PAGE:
I have a pair of legs that are roughly the same size as each other, and they are wonderful. They carry me over hills, propel me over streams, can do a pretty impressive plié, and can scramble up a gnarly and ridged surface. They aren’t perfect; I have a scar running across the left knee, the length of your average strand of spaghetti, and another one down my calf. My right knee twinges sometimes, succumbing to my onslaught of impact and pain with small mews of protest, but I love my legs. It seems like an innocuous thing to say, but not when you’re a woman.
I’d be hard pressed to find a woman who has not, at least for a significant portion of her life, had a contentious relationship with her body. Every tiny detail, from body hair to eye shape to the stomach and thighs, has cropped up as a battleground between a woman I know and her body. Not even earlobes are spared. For me, my hatred of my body stemmed more from the rigid policing of it than it ever did with its form.
When I was 15, I had a White Maruti Swift drive by my house on a daily basis. The man in the car was significantly older, in his 20’s, and spent hours on end waiting for me to step out of my house to walk my dogs. I was petrified, and would radically change my dog walking timings, often inviting my neighbour to come with me. I would dress in my (6’4”) brother’s clothes, aiming to drown my body in a sea of cotton and nylon. I clipped my hair, buzzed in my own bathroom, from down to the small of my back right to my scalp, and it felt like safety—like I was not only shedding a whole bunch of hair but also millions of eyes. It felt like freedom, but my heart breaks thinking of myself in that bathroom now.
It was not freedom, and it would take me years to come to grips with that reality. When I settled down to watch the Netflix documentary on the Yorkshire ripper, Peter Sutcliffe, late last year, I had been neck deep in feminist theory and literature for a few years. I was actively peering at my life from under a microscopic lens of feminism, privilege, race, nationality, and class, and peeling away at the layers of myself, trying to see what came from where and why. At this point, my penchant for baggy, loose fitting clothing, often hand me downs from my grandfather, had nearly cemented itself into my signature. I was under the impression that my fashion choices were a rejection of dressing for the male gaze, and that I had more important things to worry about than the styling of my hair. This interpretation erupted a few episodes in, and I began to entertain the idea that the real reason was shame.
In the documentary, a woman who was nearly murdered by Sutcliffe, discusses how she refused to change her routine out of fear of a man. She had, against the advice of the people around her and the culture of fear, walked home after a night out at a bar with her friends. As she talked, passionately and adamantly about her decision not to alter her behaviour because of men, a previously slow and rackety cog in my brain fell into place and began to whirl. This was not a new argument, in either feminist discourse or my own personal reflections, but something about hearing it in that moment, in that context, hit home.
A lot of who we are today, as relatively static adults, has been built through our experiences (and traumas) as children and young adults. What felt like an act of rebellion in my little bathroom, holding a trimmer to my head a decade ago, seems less like resistance and more like submission in the light of today. I had wanted to be free so badly, to be able to walk the streets, my streets, without fear that I had chosen to alter myself, even knowing that the problem was not with me.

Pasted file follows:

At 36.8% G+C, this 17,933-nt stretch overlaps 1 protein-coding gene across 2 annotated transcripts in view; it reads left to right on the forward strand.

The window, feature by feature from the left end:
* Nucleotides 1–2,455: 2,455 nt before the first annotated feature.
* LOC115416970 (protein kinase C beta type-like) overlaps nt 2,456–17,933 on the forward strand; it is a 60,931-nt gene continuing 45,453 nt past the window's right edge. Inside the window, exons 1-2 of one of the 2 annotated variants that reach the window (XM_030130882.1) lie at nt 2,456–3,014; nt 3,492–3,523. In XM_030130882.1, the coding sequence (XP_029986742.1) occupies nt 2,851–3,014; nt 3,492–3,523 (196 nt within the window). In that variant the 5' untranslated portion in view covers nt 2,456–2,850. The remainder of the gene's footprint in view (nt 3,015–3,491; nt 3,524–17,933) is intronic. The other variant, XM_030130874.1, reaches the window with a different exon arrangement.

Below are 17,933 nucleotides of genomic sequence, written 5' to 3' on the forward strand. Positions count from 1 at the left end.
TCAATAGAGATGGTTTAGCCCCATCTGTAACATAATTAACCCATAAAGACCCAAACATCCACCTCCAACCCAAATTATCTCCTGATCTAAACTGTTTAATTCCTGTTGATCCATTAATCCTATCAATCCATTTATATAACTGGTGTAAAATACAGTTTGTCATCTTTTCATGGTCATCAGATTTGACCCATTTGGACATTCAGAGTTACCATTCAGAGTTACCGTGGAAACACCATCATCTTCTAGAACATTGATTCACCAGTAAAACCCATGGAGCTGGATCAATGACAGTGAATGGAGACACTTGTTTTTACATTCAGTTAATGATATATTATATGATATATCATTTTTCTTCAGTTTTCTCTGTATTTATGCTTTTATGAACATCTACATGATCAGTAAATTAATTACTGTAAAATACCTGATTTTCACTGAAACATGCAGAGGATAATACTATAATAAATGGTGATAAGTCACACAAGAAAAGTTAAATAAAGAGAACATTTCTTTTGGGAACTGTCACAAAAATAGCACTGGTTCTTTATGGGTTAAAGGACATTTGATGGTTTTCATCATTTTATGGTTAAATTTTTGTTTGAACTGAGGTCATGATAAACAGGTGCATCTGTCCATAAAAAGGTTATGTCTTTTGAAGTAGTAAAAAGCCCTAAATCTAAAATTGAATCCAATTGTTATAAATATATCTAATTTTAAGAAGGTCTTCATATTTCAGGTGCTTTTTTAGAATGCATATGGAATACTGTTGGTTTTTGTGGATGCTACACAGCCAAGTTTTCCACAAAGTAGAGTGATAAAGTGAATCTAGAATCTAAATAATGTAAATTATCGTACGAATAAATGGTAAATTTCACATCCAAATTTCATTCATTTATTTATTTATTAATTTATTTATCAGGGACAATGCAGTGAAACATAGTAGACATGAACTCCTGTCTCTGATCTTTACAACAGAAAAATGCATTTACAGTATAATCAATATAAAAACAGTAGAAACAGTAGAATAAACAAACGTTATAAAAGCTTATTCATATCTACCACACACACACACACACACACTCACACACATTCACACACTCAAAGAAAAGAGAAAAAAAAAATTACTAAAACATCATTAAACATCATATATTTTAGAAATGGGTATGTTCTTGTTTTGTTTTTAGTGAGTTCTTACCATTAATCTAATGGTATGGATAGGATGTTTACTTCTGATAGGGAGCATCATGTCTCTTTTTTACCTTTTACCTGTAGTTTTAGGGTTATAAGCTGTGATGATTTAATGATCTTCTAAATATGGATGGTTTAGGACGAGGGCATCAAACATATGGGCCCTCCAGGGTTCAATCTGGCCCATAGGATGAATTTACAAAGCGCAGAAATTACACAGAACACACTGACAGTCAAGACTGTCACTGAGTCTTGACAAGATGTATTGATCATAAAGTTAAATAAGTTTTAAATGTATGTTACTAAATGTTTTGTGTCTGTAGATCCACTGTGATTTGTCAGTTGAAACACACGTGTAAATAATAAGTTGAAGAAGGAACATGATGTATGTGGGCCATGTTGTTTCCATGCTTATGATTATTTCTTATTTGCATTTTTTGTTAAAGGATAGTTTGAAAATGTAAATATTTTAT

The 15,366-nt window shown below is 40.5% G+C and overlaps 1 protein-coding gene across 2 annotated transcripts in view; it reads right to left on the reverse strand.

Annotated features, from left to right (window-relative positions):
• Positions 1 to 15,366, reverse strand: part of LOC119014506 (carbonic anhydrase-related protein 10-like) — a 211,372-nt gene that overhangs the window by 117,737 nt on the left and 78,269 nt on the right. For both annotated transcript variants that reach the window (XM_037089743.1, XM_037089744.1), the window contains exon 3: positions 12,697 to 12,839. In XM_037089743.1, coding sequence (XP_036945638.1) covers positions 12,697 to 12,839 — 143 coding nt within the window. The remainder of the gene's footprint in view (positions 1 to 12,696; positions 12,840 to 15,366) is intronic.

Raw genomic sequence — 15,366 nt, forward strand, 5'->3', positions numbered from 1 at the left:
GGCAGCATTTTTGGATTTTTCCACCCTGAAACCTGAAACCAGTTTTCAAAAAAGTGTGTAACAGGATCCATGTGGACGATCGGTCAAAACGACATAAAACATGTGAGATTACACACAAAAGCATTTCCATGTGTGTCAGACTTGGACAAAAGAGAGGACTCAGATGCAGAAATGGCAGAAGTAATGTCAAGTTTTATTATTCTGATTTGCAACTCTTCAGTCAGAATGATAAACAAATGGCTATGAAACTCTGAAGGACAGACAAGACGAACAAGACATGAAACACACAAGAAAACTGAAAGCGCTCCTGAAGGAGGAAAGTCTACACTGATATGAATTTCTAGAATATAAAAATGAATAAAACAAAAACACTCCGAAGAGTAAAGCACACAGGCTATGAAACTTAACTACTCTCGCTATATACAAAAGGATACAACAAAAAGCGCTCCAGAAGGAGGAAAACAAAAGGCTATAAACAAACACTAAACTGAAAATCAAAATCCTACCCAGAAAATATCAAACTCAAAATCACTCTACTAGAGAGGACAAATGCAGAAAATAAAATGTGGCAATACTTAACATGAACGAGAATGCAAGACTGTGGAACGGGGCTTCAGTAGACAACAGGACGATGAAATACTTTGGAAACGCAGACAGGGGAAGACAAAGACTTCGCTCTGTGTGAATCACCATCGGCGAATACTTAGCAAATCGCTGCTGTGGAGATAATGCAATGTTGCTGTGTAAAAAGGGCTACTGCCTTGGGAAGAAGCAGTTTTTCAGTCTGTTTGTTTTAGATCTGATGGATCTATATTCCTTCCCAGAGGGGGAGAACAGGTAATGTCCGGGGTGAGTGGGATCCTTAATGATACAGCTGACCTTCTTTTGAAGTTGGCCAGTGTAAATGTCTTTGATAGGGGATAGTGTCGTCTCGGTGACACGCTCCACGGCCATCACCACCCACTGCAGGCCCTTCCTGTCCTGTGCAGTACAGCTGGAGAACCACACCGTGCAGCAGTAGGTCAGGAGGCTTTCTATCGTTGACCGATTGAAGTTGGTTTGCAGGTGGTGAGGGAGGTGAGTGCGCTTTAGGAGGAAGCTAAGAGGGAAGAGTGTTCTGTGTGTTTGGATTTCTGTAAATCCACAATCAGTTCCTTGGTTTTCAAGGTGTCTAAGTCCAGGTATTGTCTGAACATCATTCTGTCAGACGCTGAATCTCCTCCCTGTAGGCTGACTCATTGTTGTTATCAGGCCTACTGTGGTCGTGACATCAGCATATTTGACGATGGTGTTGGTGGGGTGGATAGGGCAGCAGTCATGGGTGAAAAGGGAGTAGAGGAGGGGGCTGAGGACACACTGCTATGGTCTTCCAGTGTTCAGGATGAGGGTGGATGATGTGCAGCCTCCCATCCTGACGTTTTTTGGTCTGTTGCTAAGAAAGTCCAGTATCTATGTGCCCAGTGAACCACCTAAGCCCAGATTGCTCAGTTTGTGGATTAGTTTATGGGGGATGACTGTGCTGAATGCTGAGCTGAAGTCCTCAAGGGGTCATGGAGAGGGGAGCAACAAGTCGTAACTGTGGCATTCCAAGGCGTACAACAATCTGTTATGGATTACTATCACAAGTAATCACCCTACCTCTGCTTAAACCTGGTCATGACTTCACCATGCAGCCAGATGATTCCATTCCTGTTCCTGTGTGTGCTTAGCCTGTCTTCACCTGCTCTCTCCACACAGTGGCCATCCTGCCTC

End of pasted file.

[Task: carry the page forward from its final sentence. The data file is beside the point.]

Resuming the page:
At least, I knew on a surface level that the problem was not me.
I did not, despite my relatively ‘cool’ and ‘progressive’ mother, grow up in a vacuum. Despite all my privilege, I was a young girl in a horribly sexist and pervasively masculine town, and it was bound to leave its bruises, even if I believed I knew better. Because that’s the thing with abuse, you think you can ignore it, but you internalise it.
After a lot of painful and intensive thought I can only conclude that at some point that Maruti Swift drove into me a feeling of shame. Maybe I was already vulnerable from when my family criticised the length of my shorts (even though I fought back). Maybe it was compounded by a boy in my class arguing, the morning the Nirbhaya attack case went public, that women should not wear skirts (though I fought back). Maybe all of these tiny little knocks built up over the years until the shame could gush in and leave me hiding. And yes, even if I fought back.
I’ve recently been curious about how you can know better but still not know better—how you can cognitively be aware that something is not your fault, but still feel as if it is. It’s the plague of millions, particularly victims of abuse, and I’m sure there is an answer to the internalisation of hate, shame and guilt, but I’ve found that making myself uncomfortable is the only thing that helps.
And so I’m loving my legs. While I no longer consciously cover my legs to hide them from prying eyes, I have internalised a shame over their existence, and deconstructing that may not be something I can accomplish within my lifetime. I feel acutely aware of their naked shape under my chin as I stand in a crowded room, and of their stretching out before me, slamming down on the pavement as I jog by rush hour traffic, and they feel alien. But hopefully not for long. I’m now consciously allowing myself to realise who I am, and what I want, without hiding and without shame. Maybe that means breaking out my grandfather’s ginormous trousers again, or maybe that means embracing short shorts. I’m not sure of much, but I won’t be altering my behaviour out of fear any longer.
The writer is a student, bookseller and mother of two dogs and a cat in Bournemouth.
Also read: Building self-worth is a life-long journey